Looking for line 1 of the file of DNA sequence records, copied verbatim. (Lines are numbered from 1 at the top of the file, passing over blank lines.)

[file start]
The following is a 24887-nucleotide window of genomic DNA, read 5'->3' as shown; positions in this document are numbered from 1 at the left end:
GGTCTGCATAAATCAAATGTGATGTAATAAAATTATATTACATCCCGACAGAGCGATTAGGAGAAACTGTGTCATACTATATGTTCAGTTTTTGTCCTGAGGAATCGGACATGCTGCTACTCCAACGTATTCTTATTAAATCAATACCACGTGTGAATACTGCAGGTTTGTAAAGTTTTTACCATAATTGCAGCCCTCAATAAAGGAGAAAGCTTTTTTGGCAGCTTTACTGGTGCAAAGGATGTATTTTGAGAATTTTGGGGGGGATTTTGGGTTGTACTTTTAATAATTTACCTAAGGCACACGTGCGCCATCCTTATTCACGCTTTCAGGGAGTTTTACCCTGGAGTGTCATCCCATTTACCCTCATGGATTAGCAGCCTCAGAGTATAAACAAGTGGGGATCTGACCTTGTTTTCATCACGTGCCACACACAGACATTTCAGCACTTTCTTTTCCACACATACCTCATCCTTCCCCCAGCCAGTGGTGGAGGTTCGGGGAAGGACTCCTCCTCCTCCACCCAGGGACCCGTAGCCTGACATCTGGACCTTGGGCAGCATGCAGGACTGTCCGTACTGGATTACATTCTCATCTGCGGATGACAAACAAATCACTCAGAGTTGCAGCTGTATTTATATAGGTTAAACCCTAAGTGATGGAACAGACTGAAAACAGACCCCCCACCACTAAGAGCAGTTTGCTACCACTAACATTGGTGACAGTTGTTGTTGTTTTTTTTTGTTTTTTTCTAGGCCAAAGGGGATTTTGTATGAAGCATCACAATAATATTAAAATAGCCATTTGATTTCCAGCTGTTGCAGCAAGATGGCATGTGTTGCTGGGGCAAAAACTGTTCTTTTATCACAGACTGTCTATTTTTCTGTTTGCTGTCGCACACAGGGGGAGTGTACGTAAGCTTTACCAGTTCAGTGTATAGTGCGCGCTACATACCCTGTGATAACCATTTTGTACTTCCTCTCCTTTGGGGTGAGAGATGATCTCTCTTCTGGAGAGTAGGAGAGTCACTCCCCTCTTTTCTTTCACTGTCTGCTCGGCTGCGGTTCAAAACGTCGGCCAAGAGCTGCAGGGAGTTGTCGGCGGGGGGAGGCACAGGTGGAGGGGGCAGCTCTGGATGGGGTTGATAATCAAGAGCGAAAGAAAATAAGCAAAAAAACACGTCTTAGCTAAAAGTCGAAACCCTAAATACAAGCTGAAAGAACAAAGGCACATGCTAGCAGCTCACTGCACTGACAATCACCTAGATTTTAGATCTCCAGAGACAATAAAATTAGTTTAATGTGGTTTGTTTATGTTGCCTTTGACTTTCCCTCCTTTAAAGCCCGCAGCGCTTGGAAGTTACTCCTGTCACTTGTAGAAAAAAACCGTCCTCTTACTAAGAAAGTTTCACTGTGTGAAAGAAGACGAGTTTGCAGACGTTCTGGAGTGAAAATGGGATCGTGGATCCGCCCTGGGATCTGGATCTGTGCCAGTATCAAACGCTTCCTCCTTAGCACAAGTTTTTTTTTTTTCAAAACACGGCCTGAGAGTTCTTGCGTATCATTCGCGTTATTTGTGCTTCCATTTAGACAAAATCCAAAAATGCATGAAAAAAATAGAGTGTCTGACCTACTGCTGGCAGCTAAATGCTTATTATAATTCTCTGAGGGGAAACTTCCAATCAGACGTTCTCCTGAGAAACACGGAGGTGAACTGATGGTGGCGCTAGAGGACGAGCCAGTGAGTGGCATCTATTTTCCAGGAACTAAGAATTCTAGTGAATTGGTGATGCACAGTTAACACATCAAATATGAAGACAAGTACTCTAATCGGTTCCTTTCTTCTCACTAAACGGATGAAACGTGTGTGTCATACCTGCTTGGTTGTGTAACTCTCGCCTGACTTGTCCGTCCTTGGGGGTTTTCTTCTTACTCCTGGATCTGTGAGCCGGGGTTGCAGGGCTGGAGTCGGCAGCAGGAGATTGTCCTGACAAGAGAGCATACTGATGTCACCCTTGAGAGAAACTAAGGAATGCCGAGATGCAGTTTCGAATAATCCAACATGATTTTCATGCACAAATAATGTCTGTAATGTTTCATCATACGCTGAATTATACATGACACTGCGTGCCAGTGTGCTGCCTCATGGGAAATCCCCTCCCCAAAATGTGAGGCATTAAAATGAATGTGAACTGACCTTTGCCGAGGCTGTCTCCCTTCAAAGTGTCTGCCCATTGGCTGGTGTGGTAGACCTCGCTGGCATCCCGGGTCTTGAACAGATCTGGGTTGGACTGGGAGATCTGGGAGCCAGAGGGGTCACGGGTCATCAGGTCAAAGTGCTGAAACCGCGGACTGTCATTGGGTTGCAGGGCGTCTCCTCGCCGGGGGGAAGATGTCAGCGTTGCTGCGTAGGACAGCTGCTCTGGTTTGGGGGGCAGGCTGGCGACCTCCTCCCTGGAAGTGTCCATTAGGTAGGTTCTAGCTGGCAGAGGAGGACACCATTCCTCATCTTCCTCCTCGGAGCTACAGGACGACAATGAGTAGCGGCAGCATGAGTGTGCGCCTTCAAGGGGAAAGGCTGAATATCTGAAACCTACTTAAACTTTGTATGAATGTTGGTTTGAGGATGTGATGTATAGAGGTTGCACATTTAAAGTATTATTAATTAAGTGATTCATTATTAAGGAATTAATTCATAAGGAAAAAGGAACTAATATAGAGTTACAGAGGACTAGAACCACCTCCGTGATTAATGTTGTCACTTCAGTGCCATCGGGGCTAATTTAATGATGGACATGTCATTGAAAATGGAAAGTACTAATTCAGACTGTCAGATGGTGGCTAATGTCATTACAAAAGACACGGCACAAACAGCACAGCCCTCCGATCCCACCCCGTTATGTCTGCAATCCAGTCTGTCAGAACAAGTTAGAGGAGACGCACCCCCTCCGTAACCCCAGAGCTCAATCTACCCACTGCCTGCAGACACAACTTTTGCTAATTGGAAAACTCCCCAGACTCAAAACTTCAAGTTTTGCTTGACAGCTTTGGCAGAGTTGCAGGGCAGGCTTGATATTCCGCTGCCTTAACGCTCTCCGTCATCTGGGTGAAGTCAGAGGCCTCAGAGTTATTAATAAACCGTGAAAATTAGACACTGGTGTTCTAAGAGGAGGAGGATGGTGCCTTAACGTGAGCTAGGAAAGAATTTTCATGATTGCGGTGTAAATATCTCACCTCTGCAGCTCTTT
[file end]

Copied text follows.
The following is a 24887-nucleotide window of genomic DNA, read 5'->3' as shown; positions in this document are numbered from 1 at the left end: